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Bees are a type of insect. They live in hives, which are made up of wax. Male bees buzz around the queen and mate, while females do the work. A female has lots of jobs in her life.

Days 1-2 Days 3-5 Days 6-11 Days 12-17 Rest of life
Cell cleaning Nurse Bee Advanced nurse bee Wax production Assorted
Brood cells must be cleaned before the next use. Cells will be inspected by the queen and if unsatisfactory they will not be used. Worker bees in the cleaning phase will perform this cleaning. If the cells are not clean, the worker bee must do it again and again. Brood cells must be cleaned before the next use. Cells will be inspected by the queen and if unsatisfactory they will not be used. Worker bees in the cleaning phase will perform this cleaning. If the cells are not clean, the worker bee must do it again and again. Brood cells must be cleaned before the next use. Cells will be inspected by the queen and if unsatisfactory they will not be used. Worker bees in the cleaning phase will perform this cleaning. If the cells are not clean, the worker bee must do it again and again. Wax bees build cells from wax, repair old cells, and store nectar and pollen brought in by other workers. Early in the worker's career she will exude wax from the space between several of her abdominal segments. Four sets of wax glands, situated inside the last four ventral segments of the abdomen, produce wax for comb construction.



Honey sealing[edit] Edit

Mature honey, sufficiently dried, is sealed tightly with wax to prevent absorption of moisture from the air by workers deputized to do this.

Drone feeding[edit] Edit

Drones do not feed themselves when they are young; they are fed by workers and then when the drone bees get older they feed themselves from the honey supply.

Queen Attendants (days 7-12)[edit] Edit

Queen attendants take care of the queen by feeding and grooming her. Yet, even more important is their incidental role in spreading Queen Mandibular Pheromone (QMP) throughout the hive. This is a pheromone given off by queen. After coming into contact with the queen, the attendants spread QMP throughout the hive, which is a signal to the rest of the bees that the hive still has a viable queen.

Honeycomb building[edit] Edit

Workers will take wax from wax producing workers and build the comb with it.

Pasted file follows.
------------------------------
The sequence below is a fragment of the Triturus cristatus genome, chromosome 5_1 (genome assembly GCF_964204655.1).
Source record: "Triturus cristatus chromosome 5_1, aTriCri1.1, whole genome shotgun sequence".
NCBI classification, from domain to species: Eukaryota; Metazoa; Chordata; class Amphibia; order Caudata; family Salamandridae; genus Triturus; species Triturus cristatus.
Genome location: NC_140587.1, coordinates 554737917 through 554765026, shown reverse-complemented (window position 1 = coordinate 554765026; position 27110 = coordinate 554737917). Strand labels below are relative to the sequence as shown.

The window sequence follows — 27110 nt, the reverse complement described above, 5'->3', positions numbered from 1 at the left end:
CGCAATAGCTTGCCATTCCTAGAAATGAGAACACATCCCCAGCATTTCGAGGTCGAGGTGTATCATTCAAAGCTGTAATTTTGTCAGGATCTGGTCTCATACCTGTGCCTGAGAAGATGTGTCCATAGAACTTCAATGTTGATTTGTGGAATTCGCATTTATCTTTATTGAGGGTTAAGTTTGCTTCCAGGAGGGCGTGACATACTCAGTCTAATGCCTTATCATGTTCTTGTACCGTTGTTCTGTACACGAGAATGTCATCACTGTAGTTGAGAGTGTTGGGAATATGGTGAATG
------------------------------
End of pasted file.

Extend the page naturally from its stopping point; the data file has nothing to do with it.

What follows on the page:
Pollen packing[edit] Edit

Pollen brought into the hive for feeding the brood is also stored. It must be packed firmly into comb cells and mixed with a small amount of honey so that it will not spoil. Unlike honey, which does not support bacterial life, stored pollen will become rancid without proper care. It has to be kept in honey cells.

Propolizing[edit] Edit

The walls of the hive are covered with a thin coating of propolis, a resinous substance obtained from plants. In combination with enzymes added by the worker this has antibacterial and antifungal properties. Propolis is used to aid with ventilation and at the entrances of hives.

Some bees add excess mud to the mixture, making it geopropolis, such as in the bee Melipona scutellaris.[1] Geopropolis displays antimicrobial and antiproliferative activity and has been proven to be a source of antibiofilm agents. It also presents selectivity against human cancer cell lines at low concentrations compared to normal cells.[2]

Mortuary bees[edit] Edit

Dead bees and failed larvae must be removed from the hive to prevent disease and allow cells to be reused. They will be carried some distance from the hive by mortuary bees.

Fanning bees[edit] Edit

Worker bees fan the hive, cooling it with evaporated water brought by water carriers.[citation needed] They direct airflow into the hive or out of the hive depending on need.

Water carriers[edit] Edit

When the hive is in danger of overheating, these bees will obtain water, usually from within a short distance from the hive and bring it back to spread on the backs of fanning bees. The worker bee has a crop separate from the nectar crop for this purpose.

Guard bees[edit] Edit

Guard bees will stand at the front of the hive entrance, defending it from any invaders such as wasps. The number of guards varies from season to season and from species to species. Entrance size and daily traffic also play an integral role in the number of guard bees present. Guard bees of the species Tetragonisca angustula and Schwarziana quadripunctata are examples of eusocial bees that have been observed hovering at their nest entrances, providing more protection against intruders.[3][4]

Foraging bees (days 22–42)[edit] Edit

The forager and scout bees travel up to 3 kilometres (1.9 mi) to a nectar source, pollen source or to collect propolis.